Carbo-loading, done right: Why and how you should load up on carbs


Image: Carbo-loading, done right: Why and how you should load up on carbs

(Natural News) While carbo-loading is often practiced to improve performance for certain types and durations of exercise, you must make sure you’re carbo-loading the right way and that you need to do it in the first place.

What is carbo-loading?

Carbohydrates from the food you eat provide your body with fuel. When you exercise, your body uses stored carbs to give you energy.

The human body stores carbs as glycogen, which is mostly found in the liver and muscles.

Carb0-loading is a nutritional strategy that increases the glycogen stored in your body to higher-than-normal levels. When you’re carbo-loading, you consume more carbs than you normally eat for several days and decrease exercise. This reduces the amount of carbs your body uses up.

It is recommended to consume 2.3 to 5.5 grams of carbs per pound (five to 12 grams per kg) of body weight per day. For example, if you weigh 154 pounds (70 kg), you should consume about 350 to 840 grams of carbs daily.

Do you need to carbo-load?

You only need to carbo-load to improve performance before certain athletic events or competitions, such as prolonged biking or running. These activities significantly deplete the amount of glycogen in your muscles. If your glycogen levels get too low while biking for a long time or running, you may experience fatigue.

Data shows that carbo-loading helps reduce fatigue and improves performance by two to three percent, but only when exercise lasts for more than 90 minutes.

Keep in mind that carbo-loading isn’t as effective for short-duration exercise or exercise that involves short bursts of activity (e.g., weight training).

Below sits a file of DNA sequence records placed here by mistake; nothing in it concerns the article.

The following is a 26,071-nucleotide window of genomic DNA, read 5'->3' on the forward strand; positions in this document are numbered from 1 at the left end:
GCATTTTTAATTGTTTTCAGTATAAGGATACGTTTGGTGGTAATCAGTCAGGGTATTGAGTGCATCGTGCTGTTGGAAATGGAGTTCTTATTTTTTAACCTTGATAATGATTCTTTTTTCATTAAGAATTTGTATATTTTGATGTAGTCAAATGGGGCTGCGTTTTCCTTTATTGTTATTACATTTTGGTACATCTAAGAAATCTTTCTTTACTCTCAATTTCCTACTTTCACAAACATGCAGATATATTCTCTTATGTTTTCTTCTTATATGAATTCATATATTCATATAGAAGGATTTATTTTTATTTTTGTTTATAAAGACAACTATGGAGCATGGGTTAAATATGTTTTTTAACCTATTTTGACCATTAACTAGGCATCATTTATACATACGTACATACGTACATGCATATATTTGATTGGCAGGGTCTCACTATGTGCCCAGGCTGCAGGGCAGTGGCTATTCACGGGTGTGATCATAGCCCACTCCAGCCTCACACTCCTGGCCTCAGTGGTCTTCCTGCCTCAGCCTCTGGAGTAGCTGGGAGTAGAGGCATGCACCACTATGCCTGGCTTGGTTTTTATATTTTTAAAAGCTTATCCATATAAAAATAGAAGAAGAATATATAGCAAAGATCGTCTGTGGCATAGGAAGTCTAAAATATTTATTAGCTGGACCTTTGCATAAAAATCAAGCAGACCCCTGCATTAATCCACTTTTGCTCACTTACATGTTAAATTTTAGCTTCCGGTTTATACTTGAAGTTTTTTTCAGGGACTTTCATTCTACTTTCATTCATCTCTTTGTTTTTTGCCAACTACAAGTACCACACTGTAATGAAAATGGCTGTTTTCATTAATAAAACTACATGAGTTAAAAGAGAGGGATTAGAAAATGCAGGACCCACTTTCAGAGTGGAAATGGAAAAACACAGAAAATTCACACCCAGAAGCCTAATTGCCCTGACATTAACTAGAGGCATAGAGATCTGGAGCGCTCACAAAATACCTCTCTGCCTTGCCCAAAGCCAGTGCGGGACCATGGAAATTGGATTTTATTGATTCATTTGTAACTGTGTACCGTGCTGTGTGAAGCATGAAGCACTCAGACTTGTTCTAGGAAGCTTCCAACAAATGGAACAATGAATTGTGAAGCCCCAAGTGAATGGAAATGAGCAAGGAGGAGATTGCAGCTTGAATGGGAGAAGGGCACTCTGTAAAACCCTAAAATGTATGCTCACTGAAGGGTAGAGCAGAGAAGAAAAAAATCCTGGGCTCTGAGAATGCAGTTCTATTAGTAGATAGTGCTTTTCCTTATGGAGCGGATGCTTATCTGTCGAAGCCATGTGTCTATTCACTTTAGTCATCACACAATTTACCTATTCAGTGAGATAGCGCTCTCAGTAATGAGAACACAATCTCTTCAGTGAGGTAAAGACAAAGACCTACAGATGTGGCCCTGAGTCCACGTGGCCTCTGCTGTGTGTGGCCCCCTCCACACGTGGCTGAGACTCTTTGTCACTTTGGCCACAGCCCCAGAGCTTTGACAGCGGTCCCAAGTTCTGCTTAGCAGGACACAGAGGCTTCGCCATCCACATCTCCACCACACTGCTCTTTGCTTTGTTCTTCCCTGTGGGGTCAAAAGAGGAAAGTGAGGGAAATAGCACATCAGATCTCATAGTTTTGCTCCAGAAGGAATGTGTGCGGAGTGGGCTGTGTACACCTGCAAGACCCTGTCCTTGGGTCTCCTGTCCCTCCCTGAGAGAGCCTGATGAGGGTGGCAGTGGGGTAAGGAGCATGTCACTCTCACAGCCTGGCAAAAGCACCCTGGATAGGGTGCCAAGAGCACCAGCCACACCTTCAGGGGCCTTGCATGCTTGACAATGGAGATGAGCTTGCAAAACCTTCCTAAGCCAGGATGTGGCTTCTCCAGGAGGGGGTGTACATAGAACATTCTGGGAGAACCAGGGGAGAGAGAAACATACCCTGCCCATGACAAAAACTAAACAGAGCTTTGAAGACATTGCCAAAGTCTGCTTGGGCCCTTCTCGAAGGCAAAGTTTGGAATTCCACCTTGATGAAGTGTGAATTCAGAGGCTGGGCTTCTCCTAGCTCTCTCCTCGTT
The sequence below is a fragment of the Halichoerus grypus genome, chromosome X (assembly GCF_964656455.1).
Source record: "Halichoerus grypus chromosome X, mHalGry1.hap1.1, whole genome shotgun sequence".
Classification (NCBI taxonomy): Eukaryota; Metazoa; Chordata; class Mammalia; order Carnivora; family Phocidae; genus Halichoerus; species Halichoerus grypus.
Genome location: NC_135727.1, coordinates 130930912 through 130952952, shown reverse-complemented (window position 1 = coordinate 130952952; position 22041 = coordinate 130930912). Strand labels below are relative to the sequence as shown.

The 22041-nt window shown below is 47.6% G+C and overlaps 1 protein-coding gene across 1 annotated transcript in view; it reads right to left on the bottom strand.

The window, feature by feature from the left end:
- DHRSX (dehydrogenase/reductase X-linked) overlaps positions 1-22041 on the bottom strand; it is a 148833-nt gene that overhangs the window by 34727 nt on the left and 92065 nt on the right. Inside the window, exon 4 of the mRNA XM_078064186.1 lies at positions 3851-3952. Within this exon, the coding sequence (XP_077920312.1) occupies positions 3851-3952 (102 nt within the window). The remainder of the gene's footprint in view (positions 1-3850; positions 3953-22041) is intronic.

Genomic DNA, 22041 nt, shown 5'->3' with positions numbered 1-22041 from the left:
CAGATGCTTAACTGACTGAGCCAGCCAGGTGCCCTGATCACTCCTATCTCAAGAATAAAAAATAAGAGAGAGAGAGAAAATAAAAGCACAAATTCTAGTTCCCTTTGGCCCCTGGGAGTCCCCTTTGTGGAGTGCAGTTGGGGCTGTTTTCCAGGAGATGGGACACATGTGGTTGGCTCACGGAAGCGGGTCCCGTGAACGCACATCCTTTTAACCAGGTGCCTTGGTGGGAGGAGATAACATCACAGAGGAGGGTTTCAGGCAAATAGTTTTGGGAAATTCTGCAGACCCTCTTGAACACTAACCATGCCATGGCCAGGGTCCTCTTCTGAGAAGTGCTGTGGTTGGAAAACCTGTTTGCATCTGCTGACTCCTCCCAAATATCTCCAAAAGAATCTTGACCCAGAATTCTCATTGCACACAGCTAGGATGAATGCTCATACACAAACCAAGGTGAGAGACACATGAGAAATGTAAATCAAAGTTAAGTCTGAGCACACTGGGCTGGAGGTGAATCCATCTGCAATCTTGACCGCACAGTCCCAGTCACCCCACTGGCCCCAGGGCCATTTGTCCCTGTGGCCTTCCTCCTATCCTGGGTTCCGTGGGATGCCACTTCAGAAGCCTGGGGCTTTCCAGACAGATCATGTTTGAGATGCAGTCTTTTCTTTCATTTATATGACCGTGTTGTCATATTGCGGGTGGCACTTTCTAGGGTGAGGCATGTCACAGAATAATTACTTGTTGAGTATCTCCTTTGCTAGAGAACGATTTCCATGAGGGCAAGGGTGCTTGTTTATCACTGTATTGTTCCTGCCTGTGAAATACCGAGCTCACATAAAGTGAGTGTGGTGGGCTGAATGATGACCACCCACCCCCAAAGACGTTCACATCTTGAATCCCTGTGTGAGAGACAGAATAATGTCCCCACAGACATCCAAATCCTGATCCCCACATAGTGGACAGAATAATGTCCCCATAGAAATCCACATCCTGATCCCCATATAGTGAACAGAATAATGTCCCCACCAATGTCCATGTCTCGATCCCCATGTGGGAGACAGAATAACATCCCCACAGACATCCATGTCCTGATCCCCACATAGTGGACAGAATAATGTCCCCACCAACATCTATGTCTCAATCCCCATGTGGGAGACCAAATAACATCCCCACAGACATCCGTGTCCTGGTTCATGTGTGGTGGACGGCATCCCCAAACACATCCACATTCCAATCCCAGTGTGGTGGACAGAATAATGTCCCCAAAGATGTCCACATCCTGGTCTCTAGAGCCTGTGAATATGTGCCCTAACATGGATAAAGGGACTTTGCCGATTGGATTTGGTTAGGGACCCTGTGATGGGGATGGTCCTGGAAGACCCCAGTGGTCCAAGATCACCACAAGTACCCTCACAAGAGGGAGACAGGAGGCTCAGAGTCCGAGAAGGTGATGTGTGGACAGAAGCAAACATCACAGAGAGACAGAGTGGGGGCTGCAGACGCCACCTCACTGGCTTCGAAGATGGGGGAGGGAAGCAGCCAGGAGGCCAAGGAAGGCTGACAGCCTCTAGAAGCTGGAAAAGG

What are the best carbs for carbo-loading?

If you’re about to go on a marathon, do your research and consult a trusted expert to ensure that your carbo-loading gets you the best results.

Simple carbs increase your blood sugar. Meanwhile, complex carbs are slowly absorbed into your system, which is why they’re considered “healthier” carbs.

But carbo-loading with healthy carbs may affect your performance. If you’re an endurance athlete, you need simple carbs with little to no fiber to get the most out of your carbo-load. (Related: Understanding the difference between simple and complex carbs is the key to healthy eating habits.)

According to Jaime Schehr, a registered dietitian, the best carb sources for loading are easily digestible ones.

If you’re planning on carbo-loading, you should consume the following foods:

Schehr adds that high-fiber carbs may cause gastrointestinal (GI) distress.

Dr. Amy Shah agrees. If you’re carbo-loading before a race, avoid wheat and eat rice instead, especially if you’re participating in an ultramarathon (long race).

When carbo-loading, avoid foods such as:

  • Chips
  • Cookies
  • Crackers
  • Muffins
  • Pasta with creamy sauces (Alfredo sauce, etc.)
  • Pastries
  • Pizza

Shah explains that you should eat simple carbs without a lot of extra insoluble fiber the night before a race. Eating carbs with little to no insoluble fiber boosts your glycogen stores and prevents stomach issues in the morning.

When should you carbo-load?

According to health experts, you should consume your carbs at least 24 to 48 hours before your race to give your body time to store them. Schehr also warns against consuming your carbs too close to a race as this can get your stomach full. This may negatively impact your performance.

Don’t just carbo-load willy-nilly. Carbo-loading if you don’t really need to can spell trouble for your fitness and health goals.

Listen to the experts and carbo-load only for endurance races or the like. Don’t do it just for your workout or for activities that will take less than two hours.

And if you do need to carbo-load, stick to simple carbs like sweet potatoes.

Sources include:

MindBodyGreen.com

Healthline.com


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